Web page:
Saturday, January 2, 2010

The Rise of the Media's Adoption Focus

Adoption used to be reserved for the occasional 20/20 special or the stories of adoptions gone wrong such as Baby Jessica's in the 1990s. Recently, Dr. Phil featured a birth mother who wants her child back, a birth father who never terminated his rights and lost his baby to adoption, and a few other stories. Today, shows like MTV's 16 and Pregnant and Teen Mom, ABC's Find My Family, and An Adoption Story, give viewers more opportunities to learn about adoption---a world that is clouded by stereotypes and mystifies many.

But are these shows accurately portraying the adoption experience? Well, there is no ONE experience, first of all. Second, remember these are televisions shows used to generate money for advertisers whose commercials appear every ten or so minutes. So the more drama, the better.

Take ABC's Find My Family, a show that features two stories a week of adoptees or birth parents seeking their biological family members. They meet for the first time in years, sometimes even decades, under the "family tree" (a crooked tree, on top of a hill, in the middle of nowhere). The host dramatically tells the seeking party to make his or her way up the hill, to "Go find your family." The whole show is terribly corny, yet I admit that it has brought me to tears a few times.

Teen Mom. This is a new show, a spin off of MTV's wildly successful show 16 and Pregnant. Teen Mom features five teenage mothers, four of whom are parenting their babies, and one of whom placed her baby for adoption. I just finished watching the newest episode, and I'm so disturbed by the environment the four babies are being raised in. There's constant drama (yelling, cursing, arguing, smoking, tantrums---from the adults!, breakups, artificial makeups, dirty houses, enabling grandparents, and immaturity)---and it sickens me. There the baby is, crying in a car seat, while her mom curses out her boyfriend, the baby's father, on the phone....again.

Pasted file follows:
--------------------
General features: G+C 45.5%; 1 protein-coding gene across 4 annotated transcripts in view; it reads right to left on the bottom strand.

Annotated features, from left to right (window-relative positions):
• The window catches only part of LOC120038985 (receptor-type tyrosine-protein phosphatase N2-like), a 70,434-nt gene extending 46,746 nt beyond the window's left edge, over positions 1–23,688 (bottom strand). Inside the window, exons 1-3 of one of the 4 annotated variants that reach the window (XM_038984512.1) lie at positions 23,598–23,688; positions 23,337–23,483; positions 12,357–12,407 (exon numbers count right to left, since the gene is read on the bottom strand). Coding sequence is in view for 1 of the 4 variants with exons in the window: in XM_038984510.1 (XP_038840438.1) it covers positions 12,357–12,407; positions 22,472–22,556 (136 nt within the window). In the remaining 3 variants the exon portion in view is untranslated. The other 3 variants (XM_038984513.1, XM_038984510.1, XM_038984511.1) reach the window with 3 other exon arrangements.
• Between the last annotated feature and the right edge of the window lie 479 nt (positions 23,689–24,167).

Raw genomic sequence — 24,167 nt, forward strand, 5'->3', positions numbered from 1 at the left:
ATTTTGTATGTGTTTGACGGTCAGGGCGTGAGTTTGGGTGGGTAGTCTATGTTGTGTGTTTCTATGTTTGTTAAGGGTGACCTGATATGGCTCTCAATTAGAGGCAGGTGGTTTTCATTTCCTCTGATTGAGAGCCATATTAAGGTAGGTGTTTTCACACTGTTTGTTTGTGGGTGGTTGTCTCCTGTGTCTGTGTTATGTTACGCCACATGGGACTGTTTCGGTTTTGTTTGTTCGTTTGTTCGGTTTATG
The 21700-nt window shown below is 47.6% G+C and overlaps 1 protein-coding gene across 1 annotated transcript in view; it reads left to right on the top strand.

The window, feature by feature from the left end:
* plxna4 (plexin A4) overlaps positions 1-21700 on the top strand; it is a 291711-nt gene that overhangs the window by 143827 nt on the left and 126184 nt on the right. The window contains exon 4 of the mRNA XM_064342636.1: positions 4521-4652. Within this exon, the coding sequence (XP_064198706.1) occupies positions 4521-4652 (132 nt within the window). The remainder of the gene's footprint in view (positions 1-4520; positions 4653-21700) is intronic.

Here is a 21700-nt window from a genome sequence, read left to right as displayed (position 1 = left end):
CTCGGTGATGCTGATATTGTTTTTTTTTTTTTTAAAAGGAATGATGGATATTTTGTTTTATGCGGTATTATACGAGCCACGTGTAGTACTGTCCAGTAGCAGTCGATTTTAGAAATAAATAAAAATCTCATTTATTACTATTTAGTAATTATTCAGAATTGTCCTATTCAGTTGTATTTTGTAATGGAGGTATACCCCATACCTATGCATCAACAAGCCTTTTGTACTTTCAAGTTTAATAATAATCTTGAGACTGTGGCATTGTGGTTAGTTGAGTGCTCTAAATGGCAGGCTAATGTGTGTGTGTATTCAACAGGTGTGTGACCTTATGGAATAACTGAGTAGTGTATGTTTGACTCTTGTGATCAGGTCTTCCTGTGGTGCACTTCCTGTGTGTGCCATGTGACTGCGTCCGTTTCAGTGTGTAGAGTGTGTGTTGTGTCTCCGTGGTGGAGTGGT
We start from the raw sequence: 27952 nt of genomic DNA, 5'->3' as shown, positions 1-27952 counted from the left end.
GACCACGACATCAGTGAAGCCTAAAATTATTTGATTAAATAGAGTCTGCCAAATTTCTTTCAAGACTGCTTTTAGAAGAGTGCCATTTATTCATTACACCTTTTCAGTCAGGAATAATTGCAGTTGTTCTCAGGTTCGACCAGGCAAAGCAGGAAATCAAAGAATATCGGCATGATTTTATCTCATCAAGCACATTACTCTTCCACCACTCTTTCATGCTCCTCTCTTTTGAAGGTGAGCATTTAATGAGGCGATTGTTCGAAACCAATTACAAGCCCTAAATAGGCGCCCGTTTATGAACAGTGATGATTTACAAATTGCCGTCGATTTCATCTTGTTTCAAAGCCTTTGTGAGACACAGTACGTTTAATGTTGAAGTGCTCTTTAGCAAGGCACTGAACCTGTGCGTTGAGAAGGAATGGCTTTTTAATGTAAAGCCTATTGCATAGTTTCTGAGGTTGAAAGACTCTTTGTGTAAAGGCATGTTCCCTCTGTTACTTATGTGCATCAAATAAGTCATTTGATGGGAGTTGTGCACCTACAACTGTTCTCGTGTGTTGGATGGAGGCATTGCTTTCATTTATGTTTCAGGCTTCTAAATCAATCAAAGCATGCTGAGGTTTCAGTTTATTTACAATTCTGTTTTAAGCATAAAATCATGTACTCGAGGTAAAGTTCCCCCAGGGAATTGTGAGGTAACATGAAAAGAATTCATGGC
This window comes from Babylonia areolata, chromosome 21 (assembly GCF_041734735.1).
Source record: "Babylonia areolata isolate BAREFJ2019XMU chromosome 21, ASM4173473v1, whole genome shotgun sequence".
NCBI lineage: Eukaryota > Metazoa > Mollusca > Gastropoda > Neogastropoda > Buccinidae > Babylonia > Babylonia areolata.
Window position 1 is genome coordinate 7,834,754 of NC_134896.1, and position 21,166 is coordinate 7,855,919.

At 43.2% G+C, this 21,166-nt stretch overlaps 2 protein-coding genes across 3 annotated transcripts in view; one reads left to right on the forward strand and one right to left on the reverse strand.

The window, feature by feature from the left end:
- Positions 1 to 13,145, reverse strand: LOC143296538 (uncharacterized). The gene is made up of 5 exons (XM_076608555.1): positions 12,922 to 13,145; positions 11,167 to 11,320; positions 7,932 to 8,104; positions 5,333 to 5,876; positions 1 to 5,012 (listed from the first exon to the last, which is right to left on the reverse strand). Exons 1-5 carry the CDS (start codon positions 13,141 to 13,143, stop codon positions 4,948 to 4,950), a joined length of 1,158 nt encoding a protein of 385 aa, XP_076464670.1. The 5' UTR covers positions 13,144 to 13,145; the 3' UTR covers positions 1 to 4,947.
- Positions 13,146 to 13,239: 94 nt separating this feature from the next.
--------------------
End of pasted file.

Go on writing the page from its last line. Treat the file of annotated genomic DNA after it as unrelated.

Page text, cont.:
I am often torn between what is "right." I don't know if there are concrete reasons why a baby should be placed for adoption. I do not believe, for the record, that a young mom cannot be a good mom---but she needs support, and a good environment, and more support. I don't see a single one of the babies on Teen Mom being raised by their mothers (and their sometimes fathers) as good environments.

Maybe it's because I come from a middle-class, Christian household---where the standards were clear and morals were high---no cursing, smoking, drinking, screaming, etc. I was raised to believe that "normal" and "ok" meant safety, cleanliness, and respect for ourselves, others, and God. I admit my bias.

I believe that a child has needs RIGHT NOW---not in three years when a mom can finally pull herself together, breakup with a man who abuses her (physically or emotionally) or neglects her, and get herself an education or a good job. Love just isn't enough. So if a mom has a baby and can't take care of her in that very moment, is it fair or right to parent that child with the hope of a better tomorrow? I don't know. I don't think anyone does.

I also wonder if these shows, which document specific adoption journeys, are good for the shows participants. What about the baby that the MTV couple, Katelynn and Tyler, placed for adoption? What will she think seeing her birth parent's parents screaming and cursing at their children for placing the baby? What will this do to the little girl, Carly? And how do the adoptive parents feel? Their child's birth parents are being followed by cameras as they constantly deal with family and adoption drama. Is this a good thing for viewers who are watching the show in order to learn more about adoption? Will Katelynn and Tyler regret participating on this show and "airing their dirty laundry" for viewers to see (and judge)?

Adoption is a mystery to many people. Others think they understand it, but watch these shows out of interest and for the purpose of education. But what type of education are they getting? Will these shows backfire? Will adoptions rise, decline, or change because of the television trend?

The Media is a beast of its own. But then, what we, the viewers do with it, is a whole different ball game.

No comments:

Post a Comment

Comments are moderated and published upon approval. Your thoughts and questions are also welcome via e-mail at whitebrownsugar AT hotmail DOT com.